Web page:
Products and equipment needed :
– x1 empty 2 litter bottle
– Scissors
– Vaseline (Not a necessity)
– Access to water
– Power drill
– Squirrel piece to fit onto drill
– x2 Flexible bucket
– Alginate (roughly one and a half bags)
– Plaster
– Flexible bowl
– Metal filing tool

Method :

• First cut the top off a 2 litter bottle using a pair of shape scissors. Make sure there is no sharp pointy bits as this could scratch our models arm during casting.
• Next mix a batch of alginate. As this is a large batch use a flexible bucket and a power drill with a squirrel mechanism attached to the end to mix it better you must mix it this way as you only have three minutes working time before the mix goes off. To make sure you dont make too much alginate measure the amount by filling up the cut bottle leaving 1-2 inches for the plaster .
• Make sure the water is tepid and not hot as this would boost the curing time giving us a shorter working time. Added the water to the bucket and gradually sprinkled in the alginate whilst drilling. Once the mixture is similar to a lumpy custard texture it is ready to pour.
• Asked your model to dangle her hand comfortably into the bottle so you are able to pour it down one side to eliminate bubbles. Get them to wriggled their hand ever so slightly to get rid of any air bubbles attached to their hands. The alginate set pretty quickly however we left it for a further 5 minutes to ensure it was completely vulcanized.

GOOD TO KNOW : If your model has dry skin or suffers from eczema you can add a light layer of petroleum jelly to the hand and wrist prior to mixing the alginate, this may trap extra air bubbles however.

• Once cured, ask your model to wriggle their fingers to allow air into the mould. This is a really important stage as the air needs to gradually work its way down the cast, If you didn’t do this the fingers would suction together resulting in tears in the alginate.
Know mix up a batch of plaster to pour into the hand cast (the negative) to make the positive. To do this began by adding a cup of cold water to a plastic (easy bendable) mixing bowl then gradually sieved handfuls of plaster on top of the water until the surface looked like wet cracked sand. We then left it to stand for a few seconds and then mixed it with our hands to make sure there were no lumps or air bubbles as this will affect the quality of the positive. (The plaster should be of a similar consistency to double cream).
• Don’t pour all the plaster in at first as you want to do a light coating first to make sure we got as much of the detail caught by the alginate. To do this we poured plaster into the finger tips only and then picked up the mould and rolled the plaster around to make sure all the edges we covered .Once you have done that slowly filled up the rest of the mould. continue to fill the mould up to the top to create a base so the hand could stand up once set.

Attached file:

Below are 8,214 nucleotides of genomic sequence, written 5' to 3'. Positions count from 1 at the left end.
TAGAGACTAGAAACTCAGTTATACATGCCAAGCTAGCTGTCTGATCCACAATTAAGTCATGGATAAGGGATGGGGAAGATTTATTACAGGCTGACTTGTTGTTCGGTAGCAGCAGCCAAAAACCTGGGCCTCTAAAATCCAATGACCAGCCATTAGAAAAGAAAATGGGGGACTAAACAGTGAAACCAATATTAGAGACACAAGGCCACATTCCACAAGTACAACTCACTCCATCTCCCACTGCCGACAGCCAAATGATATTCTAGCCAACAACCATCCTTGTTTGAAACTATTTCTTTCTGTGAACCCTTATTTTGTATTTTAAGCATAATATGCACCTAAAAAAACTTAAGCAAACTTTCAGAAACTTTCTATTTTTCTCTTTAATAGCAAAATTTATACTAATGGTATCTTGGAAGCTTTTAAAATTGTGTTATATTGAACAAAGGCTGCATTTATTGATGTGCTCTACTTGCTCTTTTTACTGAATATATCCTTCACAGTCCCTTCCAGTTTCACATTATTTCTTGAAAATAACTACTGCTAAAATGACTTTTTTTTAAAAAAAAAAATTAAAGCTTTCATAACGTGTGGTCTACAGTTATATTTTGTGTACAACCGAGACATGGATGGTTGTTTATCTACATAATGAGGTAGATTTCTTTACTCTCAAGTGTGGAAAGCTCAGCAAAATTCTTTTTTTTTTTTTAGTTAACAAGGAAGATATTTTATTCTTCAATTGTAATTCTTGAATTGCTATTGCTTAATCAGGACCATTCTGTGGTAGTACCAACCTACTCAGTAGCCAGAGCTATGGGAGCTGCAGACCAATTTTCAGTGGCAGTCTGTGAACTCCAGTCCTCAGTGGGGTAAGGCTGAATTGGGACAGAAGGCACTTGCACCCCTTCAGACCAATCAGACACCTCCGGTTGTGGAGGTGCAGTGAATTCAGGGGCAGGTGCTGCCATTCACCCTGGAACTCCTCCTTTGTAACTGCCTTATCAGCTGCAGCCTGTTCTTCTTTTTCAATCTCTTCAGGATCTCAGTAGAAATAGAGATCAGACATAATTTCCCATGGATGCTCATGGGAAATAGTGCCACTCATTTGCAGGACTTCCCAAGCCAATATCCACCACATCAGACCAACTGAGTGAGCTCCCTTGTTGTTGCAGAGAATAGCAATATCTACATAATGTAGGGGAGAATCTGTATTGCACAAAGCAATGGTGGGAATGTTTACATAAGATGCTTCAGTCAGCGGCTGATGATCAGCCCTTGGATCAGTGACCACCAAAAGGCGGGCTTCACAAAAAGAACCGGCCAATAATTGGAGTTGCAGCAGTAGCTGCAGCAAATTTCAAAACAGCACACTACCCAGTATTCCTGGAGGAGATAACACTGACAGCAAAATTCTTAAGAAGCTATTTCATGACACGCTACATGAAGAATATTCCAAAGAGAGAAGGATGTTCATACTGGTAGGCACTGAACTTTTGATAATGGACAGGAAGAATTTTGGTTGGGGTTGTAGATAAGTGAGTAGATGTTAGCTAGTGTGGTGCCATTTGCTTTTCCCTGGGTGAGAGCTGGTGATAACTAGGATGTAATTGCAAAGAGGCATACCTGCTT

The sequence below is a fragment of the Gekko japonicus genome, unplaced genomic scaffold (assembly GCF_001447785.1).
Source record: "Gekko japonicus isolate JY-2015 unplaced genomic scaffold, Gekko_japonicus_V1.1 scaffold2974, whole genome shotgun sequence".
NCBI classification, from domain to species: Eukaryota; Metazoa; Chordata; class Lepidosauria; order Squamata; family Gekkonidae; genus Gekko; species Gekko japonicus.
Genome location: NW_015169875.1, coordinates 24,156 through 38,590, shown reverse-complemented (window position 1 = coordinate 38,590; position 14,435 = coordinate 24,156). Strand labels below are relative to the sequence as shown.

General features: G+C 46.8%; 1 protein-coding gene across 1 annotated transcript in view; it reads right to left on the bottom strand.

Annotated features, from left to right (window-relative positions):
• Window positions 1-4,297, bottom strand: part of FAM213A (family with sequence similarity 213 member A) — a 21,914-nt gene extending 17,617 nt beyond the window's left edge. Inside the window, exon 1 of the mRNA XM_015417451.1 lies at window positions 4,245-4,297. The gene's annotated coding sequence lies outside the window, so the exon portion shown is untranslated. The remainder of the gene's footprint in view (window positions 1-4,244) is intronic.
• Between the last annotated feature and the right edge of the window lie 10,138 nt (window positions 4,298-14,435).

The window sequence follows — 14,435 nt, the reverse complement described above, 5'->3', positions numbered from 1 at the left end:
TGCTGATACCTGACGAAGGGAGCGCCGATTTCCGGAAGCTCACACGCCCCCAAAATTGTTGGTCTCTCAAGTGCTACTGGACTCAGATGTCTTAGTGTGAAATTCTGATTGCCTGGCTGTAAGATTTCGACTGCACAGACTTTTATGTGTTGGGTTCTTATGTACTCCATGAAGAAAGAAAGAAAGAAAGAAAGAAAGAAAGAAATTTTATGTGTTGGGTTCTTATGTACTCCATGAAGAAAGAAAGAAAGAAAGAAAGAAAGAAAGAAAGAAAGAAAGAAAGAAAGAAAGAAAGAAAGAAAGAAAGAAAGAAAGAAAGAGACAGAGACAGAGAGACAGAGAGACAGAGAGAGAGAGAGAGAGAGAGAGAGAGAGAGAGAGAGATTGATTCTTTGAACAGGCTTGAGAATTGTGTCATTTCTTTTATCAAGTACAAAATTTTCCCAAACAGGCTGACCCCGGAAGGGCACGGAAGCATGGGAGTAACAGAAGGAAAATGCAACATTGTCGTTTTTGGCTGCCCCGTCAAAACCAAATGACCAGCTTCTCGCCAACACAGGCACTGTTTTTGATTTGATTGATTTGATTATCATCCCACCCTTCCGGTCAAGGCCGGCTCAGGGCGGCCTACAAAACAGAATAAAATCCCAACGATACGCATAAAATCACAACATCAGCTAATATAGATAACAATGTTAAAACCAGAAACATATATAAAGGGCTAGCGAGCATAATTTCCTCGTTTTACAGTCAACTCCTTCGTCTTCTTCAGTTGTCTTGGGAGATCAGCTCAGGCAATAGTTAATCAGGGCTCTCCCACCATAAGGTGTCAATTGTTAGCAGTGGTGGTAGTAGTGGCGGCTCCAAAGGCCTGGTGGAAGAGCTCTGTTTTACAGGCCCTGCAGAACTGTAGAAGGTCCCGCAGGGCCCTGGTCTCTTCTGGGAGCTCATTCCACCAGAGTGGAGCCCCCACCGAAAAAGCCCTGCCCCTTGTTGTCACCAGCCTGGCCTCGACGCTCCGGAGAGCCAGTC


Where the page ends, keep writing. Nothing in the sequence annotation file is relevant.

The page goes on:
• then leave the plaster to cure for around half an hour. (If possible leave for longer as the plaster was still a little damp and fragile when we took it out). Once set then began to remove the negative.
gently cut away the cup being careful not to dig the scissors into the alginate underneath.
• Once the plastic bottle has been removed then begin to chip away at the alginate piece by piece with a wooden tool. make sure your really careful when doing this as we don’t want to damage the plaster as this will eliminate vital details if scratched .
• Once all the alginate it removed you then have your positive! If there is any air bubbles or imperfections they can easily be filed down gently with a metal tool. When filing away imperfections it is important that you try to follow the natural lines in the skin

Evaluation / Reflection:
Overall I thought the process was quite straight forward . If I was to do this process again I would perhaps make sure our model has all her fingers separated as my model little finger was touching her ring finger. However it is hard to judge the positioning of your hand when you cannot see it whilst it is submerged . A way of overcoming this problem is to use a larger container so our model doesn’t have to be so careful not to touch the edges of the bottle.
Thanks for reading


Leave a Reply

Fill in your details below or click an icon to log in: Logo

You are commenting using your account. Log Out / Change )

Twitter picture

You are commenting using your Twitter account. Log Out / Change )

Facebook photo

You are commenting using your Facebook account. Log Out / Change )

Google+ photo

You are commenting using your Google+ account. Log Out / Change )

Connecting to %s